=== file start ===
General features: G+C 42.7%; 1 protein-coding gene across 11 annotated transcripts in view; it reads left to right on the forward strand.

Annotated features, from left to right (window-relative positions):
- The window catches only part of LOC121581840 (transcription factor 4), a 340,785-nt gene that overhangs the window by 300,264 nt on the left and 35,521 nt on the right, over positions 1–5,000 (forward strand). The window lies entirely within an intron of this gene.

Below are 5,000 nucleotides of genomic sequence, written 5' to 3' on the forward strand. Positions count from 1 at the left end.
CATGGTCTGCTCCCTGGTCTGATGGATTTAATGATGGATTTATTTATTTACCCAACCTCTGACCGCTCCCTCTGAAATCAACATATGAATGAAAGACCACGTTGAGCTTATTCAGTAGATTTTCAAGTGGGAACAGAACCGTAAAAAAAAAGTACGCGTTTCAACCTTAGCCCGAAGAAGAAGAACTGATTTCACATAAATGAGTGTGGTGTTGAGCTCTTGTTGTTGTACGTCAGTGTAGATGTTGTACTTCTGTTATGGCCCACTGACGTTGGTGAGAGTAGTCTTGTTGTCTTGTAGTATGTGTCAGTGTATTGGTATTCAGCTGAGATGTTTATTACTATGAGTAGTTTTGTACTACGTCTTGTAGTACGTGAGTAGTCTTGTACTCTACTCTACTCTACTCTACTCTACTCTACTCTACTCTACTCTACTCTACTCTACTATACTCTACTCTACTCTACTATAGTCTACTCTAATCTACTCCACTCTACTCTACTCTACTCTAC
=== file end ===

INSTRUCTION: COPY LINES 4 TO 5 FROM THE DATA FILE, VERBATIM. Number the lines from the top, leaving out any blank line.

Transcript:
Below are 5,000 nucleotides of genomic sequence, written 5' to 3' on the forward strand. Positions count from 1 at the left end.
CATGGTCTGCTCCCTGGTCTGATGGATTTAATGATGGATTTATTTATTTACCCAACCTCTGACCGCTCCCTCTGAAATCAACATATGAATGAAAGACCACGTTGAGCTTATTCAGTAGATTTTCAAGTGGGAACAGAACCGTAAAAAAAAAGTACGCGTTTCAACCTTAGCCCGAAGAAGAAGAACTGATTTCACATAAATGAGTGTGGTGTTGAGCTCTTGTTGTTGTACGTCAGTGTAGATGTTGTACTTCTGTTATGGCCCACTGACGTTGGTGAGAGTAGTCTTGTTGTCTTGTAGTATGTGTCAGTGTATTGGTATTCAGCTGAGATGTTTATTACTATGAGTAGTTTTGTACTACGTCTTGTAGTACGTGAGTAGTCTTGTACTCTACTCTACTCTACTCTACTCTACTCTACTCTACTCTACTCTACTCTACTCTACTATACTCTACTCTACTCTACTATAGTCTACTCTAATCTACTCCACTCTACTCTACTCTACTCTAC